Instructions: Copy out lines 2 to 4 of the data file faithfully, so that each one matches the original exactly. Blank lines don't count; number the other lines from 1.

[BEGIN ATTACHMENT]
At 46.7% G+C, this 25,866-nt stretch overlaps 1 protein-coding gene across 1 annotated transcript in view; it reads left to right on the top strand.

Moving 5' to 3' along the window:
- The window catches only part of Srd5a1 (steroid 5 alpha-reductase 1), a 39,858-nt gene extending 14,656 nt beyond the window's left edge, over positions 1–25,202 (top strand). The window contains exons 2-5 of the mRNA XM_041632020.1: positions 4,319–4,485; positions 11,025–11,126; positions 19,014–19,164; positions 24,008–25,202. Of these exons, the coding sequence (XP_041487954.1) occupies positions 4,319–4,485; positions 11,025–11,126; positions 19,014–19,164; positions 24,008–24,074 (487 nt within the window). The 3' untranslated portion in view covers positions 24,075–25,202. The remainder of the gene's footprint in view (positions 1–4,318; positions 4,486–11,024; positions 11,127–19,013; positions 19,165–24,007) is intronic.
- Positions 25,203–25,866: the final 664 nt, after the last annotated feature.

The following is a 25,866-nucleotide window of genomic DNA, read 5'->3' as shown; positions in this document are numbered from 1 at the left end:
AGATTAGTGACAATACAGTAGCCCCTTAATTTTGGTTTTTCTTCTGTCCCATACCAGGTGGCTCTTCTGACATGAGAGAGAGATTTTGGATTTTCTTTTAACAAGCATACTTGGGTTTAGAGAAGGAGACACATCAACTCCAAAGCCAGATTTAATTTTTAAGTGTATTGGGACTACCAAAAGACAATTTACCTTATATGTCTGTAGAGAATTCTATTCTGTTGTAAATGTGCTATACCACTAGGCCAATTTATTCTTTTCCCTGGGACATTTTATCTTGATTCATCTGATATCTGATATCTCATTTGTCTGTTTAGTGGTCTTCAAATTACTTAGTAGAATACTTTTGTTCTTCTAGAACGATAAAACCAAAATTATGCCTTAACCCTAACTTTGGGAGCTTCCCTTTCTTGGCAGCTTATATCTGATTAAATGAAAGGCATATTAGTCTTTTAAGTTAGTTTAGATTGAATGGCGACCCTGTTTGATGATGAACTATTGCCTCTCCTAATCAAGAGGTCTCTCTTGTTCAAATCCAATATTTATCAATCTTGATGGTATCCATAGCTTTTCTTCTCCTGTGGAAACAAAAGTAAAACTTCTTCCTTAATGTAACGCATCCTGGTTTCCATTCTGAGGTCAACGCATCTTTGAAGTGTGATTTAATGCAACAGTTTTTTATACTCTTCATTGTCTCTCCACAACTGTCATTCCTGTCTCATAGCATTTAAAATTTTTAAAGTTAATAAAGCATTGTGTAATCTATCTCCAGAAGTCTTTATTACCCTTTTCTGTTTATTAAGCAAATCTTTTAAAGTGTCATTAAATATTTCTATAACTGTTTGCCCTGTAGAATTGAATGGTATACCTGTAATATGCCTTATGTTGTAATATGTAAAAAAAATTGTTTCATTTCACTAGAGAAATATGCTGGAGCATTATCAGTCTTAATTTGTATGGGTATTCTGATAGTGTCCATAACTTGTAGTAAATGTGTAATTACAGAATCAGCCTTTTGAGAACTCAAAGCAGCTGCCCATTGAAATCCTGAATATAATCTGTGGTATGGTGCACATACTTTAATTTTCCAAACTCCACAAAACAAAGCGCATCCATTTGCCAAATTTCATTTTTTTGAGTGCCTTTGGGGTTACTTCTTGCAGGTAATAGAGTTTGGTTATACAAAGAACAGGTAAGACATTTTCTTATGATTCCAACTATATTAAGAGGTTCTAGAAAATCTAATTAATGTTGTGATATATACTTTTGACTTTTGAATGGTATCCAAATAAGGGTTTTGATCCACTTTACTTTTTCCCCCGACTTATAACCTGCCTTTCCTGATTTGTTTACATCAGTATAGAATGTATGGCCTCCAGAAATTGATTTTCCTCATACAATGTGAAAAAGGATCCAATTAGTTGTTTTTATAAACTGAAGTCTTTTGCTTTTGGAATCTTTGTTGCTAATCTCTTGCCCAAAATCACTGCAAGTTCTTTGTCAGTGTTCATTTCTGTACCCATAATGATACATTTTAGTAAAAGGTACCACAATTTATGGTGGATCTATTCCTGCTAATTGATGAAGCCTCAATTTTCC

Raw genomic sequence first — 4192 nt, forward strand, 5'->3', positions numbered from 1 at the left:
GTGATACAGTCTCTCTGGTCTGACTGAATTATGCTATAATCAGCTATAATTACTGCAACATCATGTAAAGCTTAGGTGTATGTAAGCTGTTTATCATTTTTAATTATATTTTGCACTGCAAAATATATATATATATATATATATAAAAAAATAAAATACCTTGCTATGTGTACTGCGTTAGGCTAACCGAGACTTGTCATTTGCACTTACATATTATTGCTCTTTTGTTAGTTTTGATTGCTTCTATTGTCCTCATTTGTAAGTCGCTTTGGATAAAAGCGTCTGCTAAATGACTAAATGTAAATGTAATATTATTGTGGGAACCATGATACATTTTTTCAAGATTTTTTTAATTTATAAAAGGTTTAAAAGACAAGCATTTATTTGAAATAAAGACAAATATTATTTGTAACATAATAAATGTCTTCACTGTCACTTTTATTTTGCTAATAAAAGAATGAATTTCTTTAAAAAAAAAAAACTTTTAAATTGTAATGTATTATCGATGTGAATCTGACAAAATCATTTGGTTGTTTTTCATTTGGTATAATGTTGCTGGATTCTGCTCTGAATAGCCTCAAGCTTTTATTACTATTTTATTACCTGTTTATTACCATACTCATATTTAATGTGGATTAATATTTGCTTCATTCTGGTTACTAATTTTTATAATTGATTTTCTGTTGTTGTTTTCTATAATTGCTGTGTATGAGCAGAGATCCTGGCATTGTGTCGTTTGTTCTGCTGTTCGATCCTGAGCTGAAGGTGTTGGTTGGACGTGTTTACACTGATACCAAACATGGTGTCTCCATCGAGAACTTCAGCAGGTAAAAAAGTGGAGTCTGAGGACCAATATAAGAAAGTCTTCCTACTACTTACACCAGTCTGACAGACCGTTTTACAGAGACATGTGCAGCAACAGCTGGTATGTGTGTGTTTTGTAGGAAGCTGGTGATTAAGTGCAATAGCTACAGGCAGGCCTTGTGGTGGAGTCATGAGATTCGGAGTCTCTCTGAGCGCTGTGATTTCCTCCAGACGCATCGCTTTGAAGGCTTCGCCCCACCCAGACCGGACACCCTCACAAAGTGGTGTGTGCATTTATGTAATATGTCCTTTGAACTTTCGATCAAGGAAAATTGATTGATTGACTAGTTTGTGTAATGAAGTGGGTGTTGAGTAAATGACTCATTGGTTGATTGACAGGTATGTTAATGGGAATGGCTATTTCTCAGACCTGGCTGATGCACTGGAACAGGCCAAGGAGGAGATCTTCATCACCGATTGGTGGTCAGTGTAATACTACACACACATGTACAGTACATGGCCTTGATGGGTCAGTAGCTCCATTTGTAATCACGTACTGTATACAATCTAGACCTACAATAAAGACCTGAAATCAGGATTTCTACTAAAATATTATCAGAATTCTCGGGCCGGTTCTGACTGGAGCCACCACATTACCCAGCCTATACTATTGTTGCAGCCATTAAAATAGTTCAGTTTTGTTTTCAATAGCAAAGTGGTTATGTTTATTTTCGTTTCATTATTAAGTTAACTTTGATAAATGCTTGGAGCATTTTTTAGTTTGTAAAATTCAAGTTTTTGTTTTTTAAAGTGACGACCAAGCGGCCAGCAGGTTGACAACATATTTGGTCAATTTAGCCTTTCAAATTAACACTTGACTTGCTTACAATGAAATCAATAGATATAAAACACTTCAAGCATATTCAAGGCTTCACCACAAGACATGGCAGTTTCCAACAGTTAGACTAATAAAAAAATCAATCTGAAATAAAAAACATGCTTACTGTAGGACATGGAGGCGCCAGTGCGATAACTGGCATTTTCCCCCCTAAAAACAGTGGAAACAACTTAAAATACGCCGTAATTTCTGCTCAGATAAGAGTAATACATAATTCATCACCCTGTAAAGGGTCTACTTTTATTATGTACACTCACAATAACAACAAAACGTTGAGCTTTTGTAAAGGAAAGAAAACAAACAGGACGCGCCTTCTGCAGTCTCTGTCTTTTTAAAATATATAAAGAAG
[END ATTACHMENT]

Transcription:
Moving 5' to 3' along the window:
- The window catches only part of Srd5a1 (steroid 5 alpha-reductase 1), a 39,858-nt gene extending 14,656 nt beyond the window's left edge, over positions 1–25,202 (top strand). The window contains exons 2-5 of the mRNA XM_041632020.1: positions 4,319–4,485; positions 11,025–11,126; positions 19,014–19,164; positions 24,008–25,202. Of these exons, the coding sequence (XP_041487954.1) occupies positions 4,319–4,485; positions 11,025–11,126; positions 19,014–19,164; positions 24,008–24,074 (487 nt within the window). The 3' untranslated portion in view covers positions 24,075–25,202. The remainder of the gene's footprint in view (positions 1–4,318; positions 4,486–11,024; positions 11,127–19,013; positions 19,165–24,007) is intronic.
- Positions 25,203–25,866: the final 664 nt, after the last annotated feature.